Friday Dec 24, 2010

Tron: Slaves in the Machine

Tron Poster, 1982

The new Tron Legacy film has recently been released.

I wrote about the original Tron movie in An Artist Empowered. Here is the excerpt:

There was another film that explored reality and truth nearly twenty years before The Matrix (1999) delved into the same metaphysical territory. In the 1982 movie, Tron, a young computer programmer gets sucked into the virtual world of a computer where he must fight for his life playing life-or-death video games run by the evil Master Control Program (MCP).

With the aid of a good warrior program named Tron, the programmer must put a stop to the MCP and set things right in the computer world before returning to his own reality.

The programmer meets many different programs (who have human form) inside the computer; these programs are looking to live and work within a free system without the tyranny of the MCP.

The programs in the computer machine are called programs; of course, this is a metaphor for people who are programmed to behave in a certain way. Tron presents us with another intriguing concept: the different programs that inhabit this virtual reality have a mythology about the users. Do they exist? The programs believe they do. Users, like the programmer, are the gods who created them.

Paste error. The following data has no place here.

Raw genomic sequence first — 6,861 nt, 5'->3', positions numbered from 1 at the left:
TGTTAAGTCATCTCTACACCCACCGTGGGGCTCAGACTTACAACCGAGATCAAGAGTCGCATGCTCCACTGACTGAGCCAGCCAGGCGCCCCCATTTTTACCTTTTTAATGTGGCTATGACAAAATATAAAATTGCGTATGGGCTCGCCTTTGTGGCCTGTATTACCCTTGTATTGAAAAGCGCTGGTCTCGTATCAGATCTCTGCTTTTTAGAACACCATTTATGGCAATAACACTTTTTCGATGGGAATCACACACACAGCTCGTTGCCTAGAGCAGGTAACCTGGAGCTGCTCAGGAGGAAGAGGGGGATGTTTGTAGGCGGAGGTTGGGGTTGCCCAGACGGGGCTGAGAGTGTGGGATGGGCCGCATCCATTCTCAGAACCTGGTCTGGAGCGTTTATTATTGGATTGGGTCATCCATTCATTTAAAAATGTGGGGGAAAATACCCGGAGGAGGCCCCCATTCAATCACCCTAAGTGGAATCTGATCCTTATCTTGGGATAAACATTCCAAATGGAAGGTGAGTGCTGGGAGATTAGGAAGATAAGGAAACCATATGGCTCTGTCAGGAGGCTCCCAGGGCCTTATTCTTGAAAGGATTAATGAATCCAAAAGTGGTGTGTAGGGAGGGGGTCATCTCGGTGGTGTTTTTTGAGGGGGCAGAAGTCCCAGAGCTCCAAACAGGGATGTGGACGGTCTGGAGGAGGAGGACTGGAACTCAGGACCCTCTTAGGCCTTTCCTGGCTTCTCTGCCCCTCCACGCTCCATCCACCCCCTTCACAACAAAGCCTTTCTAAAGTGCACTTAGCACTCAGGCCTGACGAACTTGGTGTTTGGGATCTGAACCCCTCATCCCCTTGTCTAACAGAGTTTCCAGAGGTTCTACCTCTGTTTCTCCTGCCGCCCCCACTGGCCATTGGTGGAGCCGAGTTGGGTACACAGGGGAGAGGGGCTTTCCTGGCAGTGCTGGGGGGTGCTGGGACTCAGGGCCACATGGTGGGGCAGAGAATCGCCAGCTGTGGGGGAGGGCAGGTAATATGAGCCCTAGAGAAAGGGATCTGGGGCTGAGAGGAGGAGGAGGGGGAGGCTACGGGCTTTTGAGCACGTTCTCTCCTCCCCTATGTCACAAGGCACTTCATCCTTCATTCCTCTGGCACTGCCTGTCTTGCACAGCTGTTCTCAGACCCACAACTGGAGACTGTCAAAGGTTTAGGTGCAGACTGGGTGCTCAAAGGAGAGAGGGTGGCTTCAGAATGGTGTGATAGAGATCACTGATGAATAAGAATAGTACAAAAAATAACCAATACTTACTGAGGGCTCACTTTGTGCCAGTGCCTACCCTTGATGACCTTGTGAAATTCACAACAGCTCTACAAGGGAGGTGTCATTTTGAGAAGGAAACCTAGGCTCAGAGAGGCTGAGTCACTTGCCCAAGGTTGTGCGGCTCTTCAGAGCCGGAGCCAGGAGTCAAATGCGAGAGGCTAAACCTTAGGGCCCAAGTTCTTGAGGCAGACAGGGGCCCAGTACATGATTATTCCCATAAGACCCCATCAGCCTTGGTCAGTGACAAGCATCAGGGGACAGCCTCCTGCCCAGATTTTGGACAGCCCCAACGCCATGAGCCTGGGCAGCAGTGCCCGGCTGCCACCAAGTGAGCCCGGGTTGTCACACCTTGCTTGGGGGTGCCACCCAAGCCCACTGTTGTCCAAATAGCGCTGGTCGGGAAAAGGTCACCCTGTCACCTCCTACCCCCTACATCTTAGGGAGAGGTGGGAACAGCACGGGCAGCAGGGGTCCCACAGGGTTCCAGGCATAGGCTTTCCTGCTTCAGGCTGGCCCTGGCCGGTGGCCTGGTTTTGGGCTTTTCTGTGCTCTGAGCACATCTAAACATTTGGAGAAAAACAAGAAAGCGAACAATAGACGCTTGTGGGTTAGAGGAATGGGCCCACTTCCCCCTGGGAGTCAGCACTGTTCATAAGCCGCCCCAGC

Of course, the MCP sees the users as a threat to its ultimate authority, so it is eager to have the programs renounce the users, which it deems a superstitious and hysterical belief.

It is easier to see the machinery and values of another culture than it is to evaluate your own society where you can’t see what is going on because of acculturation, assimilation, and an ethnocentric bias—unless, of course, you can break free from social conditioning—the MCP—and see reality from the outside in, or, in the case of Tron, from the inside out.

Dear Eden,

I like how you can take the lessons from a movie many will view as pure entertainment.

Good “seeing into.”

Janet Riehl

Posted by Janet Riehl on 01/05 at 05:30 PM.

Hi Janet:

Having fun is a good way to learn. Anytime I can poke the fat belly of social conditioning is a day well spent.

Posted by Eden on 01/06 at 03:01 PM.

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